Developer: Sticky Studios
Price: $0.99
Version Reviewed: 1.2

Graphics / Sound Rating: ★★★★☆
Game Controls Rating: ★★★★☆
Gameplay Rating: ★★★½☆

iPhone Integration Rating: ★★★½☆
User Interface Rating: ★★★½☆

Re-use / Replay Value Rating: ★★★☆☆

Overall Rating: ★★★½☆

IMG_0403It’s rare to see a sedate, slow-paced game on the App Store. Most games are of the finger-twitch variety, with gameplay divvied up into quick, bite-sized snacks. Gene Pool definitely falls into the former category. That’s not a bad thing in and of itself, but Gene Pool won’t keep you entertained forever. Still, if you’re aiming for a calming experience, it’s worth a look.

The game takes place in the titular “gene pool,” in which little blobs (the “genes”) are floating. In order to keep your organism healthy, you have to reduce the amount of genes. Now, the scientific motif here is rather suspect (I don’t think you want to be deleting genes to keep yourself healthy), but that’s not really important. More important is understanding how the heck to combine the genes in the first place. You control the genes by touching one and then sliding your finger back, and like a rubber band, it snaps in the opposite direction when you let go. Once it hits a wall, it becomes energized for a little while; only energized genes can combine.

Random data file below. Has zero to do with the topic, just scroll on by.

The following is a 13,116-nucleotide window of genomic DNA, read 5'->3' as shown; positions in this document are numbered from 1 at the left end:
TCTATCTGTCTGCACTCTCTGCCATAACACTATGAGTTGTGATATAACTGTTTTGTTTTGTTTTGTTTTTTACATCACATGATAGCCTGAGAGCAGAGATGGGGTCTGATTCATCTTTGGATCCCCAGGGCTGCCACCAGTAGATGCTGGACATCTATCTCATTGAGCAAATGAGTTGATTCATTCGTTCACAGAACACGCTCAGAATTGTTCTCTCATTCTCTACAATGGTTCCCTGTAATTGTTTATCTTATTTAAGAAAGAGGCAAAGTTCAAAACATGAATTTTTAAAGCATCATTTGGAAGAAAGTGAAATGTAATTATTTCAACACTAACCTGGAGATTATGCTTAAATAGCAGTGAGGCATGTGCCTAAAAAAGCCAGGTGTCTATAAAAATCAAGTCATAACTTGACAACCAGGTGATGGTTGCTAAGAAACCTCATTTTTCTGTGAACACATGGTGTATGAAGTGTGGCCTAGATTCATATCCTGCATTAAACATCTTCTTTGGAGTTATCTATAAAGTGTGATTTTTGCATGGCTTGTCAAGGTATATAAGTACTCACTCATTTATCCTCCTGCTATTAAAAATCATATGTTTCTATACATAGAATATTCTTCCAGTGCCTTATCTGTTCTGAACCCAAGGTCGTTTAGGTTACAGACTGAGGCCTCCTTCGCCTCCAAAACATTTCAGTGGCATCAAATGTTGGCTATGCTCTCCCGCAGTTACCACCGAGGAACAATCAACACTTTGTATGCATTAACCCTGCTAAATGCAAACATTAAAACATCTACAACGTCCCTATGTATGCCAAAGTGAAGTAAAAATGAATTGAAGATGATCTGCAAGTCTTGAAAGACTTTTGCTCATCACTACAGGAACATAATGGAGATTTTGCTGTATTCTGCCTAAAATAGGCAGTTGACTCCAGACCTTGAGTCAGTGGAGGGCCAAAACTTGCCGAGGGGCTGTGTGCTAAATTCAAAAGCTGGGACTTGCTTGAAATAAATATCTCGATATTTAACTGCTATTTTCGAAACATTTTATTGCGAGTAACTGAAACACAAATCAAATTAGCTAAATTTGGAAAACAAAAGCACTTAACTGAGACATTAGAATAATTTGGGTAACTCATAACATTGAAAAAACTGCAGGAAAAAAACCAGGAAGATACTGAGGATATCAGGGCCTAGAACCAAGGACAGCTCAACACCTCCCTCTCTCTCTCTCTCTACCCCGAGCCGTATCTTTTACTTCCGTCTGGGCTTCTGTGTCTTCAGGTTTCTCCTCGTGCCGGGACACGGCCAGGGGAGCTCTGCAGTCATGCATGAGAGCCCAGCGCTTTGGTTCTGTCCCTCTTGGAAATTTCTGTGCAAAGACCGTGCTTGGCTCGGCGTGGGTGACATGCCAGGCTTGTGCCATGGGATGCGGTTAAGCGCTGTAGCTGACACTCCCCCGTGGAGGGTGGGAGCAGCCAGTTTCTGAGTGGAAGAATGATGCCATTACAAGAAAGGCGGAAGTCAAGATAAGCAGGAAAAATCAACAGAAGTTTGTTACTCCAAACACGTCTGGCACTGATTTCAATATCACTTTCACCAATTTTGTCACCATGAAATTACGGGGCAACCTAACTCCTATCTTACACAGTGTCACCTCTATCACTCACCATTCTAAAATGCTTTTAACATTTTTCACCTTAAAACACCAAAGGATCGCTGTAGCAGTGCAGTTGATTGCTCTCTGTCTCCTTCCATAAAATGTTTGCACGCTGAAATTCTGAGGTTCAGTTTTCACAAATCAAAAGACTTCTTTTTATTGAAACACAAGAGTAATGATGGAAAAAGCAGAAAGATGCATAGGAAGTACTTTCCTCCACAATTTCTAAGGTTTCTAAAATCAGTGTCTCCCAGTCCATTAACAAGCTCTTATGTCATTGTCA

There’s more to it than just bouncing the blobs around, though. For one, you have to be careful—bounce an engorged gene into a different color, and it’ll split. Viruses also make appearances, and will try to split big genes. Thankfully, antivirus particles can be slammed into viruses to destroy them. Finally, you’ll need to keep up the pace, at least a little bit—while the game is still a calm one, if you don’t merge genes quickly enough, the background will shift from a soothing blue-green to a warning orange, and if you take too long, the organism dies.

The graphics and audio are all of the “soothing, Zen-like” type. The art is easy on the eyes, and the music is easy on the ears. Autosave is present, and you can play your own music by going to the lock screen and double-clicking the Home button.

All of this combines to create a relatively slow-paced game. Gene Pool is fun at first, and some will no doubt appreciate the simple, relaxing gameplay. For me, however, Gene Pool just didn’t have that addictive quality, and I think that might be due to its repetitive nature. There’s no real strategy needed, just a bit of skill when it comes to predicting rebounds, and even when you’re about to die, there’s no added sense of urgency. The achievements would be a good touch and go a long way towards enhancing replay value, but the included system, Weave Connect, is a weird one. Aggravatingly enough, I can never get it to load, and having to register for yet another network is irritating. Gene Pool would have been better off using OpenFeint.

That’s not to say that Gene Pool isn’t without its merits. It’s just what you make of it, and I prefer my “relaxing” games to be of the puzzle variety. If the idea appeals to you, go on: give it a try. Gene Pool is as fun as you make it.

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